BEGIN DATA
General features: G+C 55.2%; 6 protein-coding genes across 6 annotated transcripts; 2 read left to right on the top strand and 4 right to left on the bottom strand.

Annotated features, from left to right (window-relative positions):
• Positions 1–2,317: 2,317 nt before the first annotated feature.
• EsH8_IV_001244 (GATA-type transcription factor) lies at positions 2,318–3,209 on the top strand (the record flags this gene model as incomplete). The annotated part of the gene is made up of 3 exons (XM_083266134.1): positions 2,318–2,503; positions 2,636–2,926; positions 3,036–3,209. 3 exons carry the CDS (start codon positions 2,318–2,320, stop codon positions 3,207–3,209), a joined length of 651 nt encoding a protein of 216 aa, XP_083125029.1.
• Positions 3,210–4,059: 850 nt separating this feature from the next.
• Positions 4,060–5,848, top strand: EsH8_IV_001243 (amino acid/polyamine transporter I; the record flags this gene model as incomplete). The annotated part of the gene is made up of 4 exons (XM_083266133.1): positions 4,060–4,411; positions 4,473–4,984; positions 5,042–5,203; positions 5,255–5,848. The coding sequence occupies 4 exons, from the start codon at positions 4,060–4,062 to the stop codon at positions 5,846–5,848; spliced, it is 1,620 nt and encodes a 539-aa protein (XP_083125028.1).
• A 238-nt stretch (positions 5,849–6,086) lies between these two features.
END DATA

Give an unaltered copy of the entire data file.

General features: G+C 55.2%; 6 protein-coding genes across 6 annotated transcripts; 2 read left to right on the top strand and 4 right to left on the bottom strand.

Annotated features, from left to right (window-relative positions):
• Positions 1–2,317: 2,317 nt before the first annotated feature.
• EsH8_IV_001244 (GATA-type transcription factor) lies at positions 2,318–3,209 on the top strand (the record flags this gene model as incomplete). The annotated part of the gene is made up of 3 exons (XM_083266134.1): positions 2,318–2,503; positions 2,636–2,926; positions 3,036–3,209. 3 exons carry the CDS (start codon positions 2,318–2,320, stop codon positions 3,207–3,209), a joined length of 651 nt encoding a protein of 216 aa, XP_083125029.1.
• Positions 3,210–4,059: 850 nt separating this feature from the next.
• Positions 4,060–5,848, top strand: EsH8_IV_001243 (amino acid/polyamine transporter I; the record flags this gene model as incomplete). The annotated part of the gene is made up of 4 exons (XM_083266133.1): positions 4,060–4,411; positions 4,473–4,984; positions 5,042–5,203; positions 5,255–5,848. The coding sequence occupies 4 exons, from the start codon at positions 4,060–4,062 to the stop codon at positions 5,846–5,848; spliced, it is 1,620 nt and encodes a 539-aa protein (XP_083125028.1).
• A 238-nt stretch (positions 5,849–6,086) lies between these two features.